Friday, June 22, 2007

My full resume cover letter:

Pre birth: Being in a womb as far back as I could remember was a bit confusing for me, especially since I could move around and even visit people. Of course, I couldn’t communicate with them because I was unable to use my lungs and hadn’t quite figured out how to kick out the proper signals. Fortunately I never heard a conversation that made me think, “oh, I really gotta get in on this”. Plus, everyone was muffled and I imagined that if I could speak, I too would be muffled.

During these long dull formative days, my thinking was along these lines, “I know that I have more potential, and I know there is more to life than this, one day I’ll climb out of this hell hole and see what’s on the other side”. One day I did just that, about a month before anyone expected. Immediate issues became readily apparent, too cold, too bright, doctors suck, I’m pretty sure thats not my family, am I even on the right planet? You know, the usual stuff. But there were some positives, a general sense of autonomy, leg stretchin’ time, actually that’s everything. The sense of autonomy was soon crushed, and leg stretching - as it turns out - wasn’t all I thought it could be.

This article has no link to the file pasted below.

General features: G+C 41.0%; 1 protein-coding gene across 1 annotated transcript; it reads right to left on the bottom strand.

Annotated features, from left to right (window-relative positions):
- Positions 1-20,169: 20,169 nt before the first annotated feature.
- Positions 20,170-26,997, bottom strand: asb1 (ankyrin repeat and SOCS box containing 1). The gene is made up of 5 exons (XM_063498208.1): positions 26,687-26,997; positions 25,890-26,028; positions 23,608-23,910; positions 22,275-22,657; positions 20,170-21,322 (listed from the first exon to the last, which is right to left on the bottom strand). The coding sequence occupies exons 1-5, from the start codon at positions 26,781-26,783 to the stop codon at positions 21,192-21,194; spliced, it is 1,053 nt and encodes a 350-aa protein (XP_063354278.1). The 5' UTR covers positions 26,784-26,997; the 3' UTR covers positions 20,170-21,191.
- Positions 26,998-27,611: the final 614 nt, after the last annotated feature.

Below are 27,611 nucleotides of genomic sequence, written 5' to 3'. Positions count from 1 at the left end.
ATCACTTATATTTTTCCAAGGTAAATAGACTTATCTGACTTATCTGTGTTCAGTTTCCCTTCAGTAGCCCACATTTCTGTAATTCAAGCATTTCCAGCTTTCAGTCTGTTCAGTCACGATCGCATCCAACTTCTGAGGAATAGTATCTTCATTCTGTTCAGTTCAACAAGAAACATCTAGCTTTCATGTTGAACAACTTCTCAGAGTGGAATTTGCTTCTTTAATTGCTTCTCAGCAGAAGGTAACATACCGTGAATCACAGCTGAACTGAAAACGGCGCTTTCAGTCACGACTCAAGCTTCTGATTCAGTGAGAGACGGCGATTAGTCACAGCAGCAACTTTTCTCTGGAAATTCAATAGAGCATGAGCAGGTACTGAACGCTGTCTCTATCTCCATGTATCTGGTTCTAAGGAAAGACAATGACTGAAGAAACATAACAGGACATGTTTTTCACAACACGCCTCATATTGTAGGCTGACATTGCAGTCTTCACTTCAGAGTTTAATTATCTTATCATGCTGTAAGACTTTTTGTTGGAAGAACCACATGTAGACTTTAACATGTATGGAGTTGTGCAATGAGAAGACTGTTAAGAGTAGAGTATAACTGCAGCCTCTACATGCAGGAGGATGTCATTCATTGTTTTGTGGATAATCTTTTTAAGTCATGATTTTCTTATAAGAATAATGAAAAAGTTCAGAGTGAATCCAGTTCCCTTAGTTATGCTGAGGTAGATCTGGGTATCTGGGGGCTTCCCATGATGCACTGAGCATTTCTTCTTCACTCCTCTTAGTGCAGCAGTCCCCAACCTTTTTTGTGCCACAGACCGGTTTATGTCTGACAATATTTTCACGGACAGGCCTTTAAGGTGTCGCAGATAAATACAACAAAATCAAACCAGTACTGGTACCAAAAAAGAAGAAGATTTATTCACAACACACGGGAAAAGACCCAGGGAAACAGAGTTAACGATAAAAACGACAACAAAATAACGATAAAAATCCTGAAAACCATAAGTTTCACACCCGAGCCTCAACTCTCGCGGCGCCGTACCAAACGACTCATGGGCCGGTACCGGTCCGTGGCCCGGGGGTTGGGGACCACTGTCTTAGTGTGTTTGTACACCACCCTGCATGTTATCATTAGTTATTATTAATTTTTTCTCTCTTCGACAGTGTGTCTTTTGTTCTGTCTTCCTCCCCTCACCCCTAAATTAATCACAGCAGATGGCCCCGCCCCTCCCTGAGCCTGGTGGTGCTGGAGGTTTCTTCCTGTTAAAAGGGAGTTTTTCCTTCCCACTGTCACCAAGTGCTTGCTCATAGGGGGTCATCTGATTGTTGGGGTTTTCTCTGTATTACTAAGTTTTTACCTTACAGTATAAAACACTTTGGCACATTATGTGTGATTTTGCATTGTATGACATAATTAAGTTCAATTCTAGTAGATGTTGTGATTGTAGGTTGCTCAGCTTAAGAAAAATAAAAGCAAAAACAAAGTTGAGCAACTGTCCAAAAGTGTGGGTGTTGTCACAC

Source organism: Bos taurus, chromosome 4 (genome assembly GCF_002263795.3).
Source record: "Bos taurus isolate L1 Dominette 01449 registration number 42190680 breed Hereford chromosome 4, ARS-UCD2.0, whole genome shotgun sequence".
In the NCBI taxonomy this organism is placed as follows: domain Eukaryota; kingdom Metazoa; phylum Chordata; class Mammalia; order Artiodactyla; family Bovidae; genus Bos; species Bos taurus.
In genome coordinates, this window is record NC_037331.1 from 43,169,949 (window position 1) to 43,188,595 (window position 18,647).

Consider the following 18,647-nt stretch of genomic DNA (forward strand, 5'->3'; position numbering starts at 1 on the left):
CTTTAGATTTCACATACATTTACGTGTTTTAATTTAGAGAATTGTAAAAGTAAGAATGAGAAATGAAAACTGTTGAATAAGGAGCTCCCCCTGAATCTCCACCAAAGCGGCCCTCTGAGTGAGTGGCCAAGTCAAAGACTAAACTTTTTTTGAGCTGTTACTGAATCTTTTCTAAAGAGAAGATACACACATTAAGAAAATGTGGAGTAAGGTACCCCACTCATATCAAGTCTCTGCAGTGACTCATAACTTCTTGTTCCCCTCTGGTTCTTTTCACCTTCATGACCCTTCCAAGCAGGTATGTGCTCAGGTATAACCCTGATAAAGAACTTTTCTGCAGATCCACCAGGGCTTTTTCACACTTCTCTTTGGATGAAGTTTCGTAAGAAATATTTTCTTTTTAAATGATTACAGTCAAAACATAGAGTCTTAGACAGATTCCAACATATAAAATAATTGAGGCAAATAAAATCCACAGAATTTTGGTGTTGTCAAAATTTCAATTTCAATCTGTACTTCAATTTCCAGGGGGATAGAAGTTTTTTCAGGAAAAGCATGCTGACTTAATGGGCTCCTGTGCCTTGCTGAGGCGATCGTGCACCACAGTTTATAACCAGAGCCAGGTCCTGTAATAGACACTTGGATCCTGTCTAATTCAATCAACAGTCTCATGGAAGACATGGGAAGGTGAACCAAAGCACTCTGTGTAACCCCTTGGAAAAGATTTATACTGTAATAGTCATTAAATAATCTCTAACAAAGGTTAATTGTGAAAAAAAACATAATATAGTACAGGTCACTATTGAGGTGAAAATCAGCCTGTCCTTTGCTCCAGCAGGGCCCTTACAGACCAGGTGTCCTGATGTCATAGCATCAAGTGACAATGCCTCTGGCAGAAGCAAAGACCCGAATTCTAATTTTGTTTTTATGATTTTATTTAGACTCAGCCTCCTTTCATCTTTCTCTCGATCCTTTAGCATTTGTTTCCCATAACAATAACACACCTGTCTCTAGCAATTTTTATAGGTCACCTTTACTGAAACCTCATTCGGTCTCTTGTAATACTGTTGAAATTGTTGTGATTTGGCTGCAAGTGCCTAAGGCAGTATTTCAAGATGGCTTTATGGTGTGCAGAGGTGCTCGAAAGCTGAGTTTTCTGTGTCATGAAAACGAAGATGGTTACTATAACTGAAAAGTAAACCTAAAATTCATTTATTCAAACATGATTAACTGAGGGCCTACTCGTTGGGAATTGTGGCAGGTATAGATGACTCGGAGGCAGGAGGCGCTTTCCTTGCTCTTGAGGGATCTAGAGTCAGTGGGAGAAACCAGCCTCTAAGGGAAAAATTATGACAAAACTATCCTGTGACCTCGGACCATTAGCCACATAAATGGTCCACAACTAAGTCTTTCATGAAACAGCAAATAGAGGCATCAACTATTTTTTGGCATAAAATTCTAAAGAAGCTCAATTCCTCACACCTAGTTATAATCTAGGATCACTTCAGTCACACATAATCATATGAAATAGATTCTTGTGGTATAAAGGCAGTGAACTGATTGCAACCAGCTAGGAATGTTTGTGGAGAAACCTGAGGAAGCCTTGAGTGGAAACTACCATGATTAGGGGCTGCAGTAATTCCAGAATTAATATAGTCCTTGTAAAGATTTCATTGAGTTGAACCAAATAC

Pre school: I really hated being a baby, being lower than a slug in mobility and as high as a god in comprehension were just two sides of my existence. Everything was pain, light was pain, sound was pain, and even thought had become pain. But thought was the only escape from the prison of my newness.

I had to change some of my plans after my move from fetus to child, partly because, even though I knew it wasn’t the case, I had sort of planned on being a fetus for the rest of my life. Not that I was unaware of my development, I was just a little new to planning. To be honest, I did have the impression that I had been a fetus for all eternity prior to my knowledge of this state, oddly, I cannot pinpoint when I developed this belief. Of course, for me, everything is a blur prior to when I was 1 year old.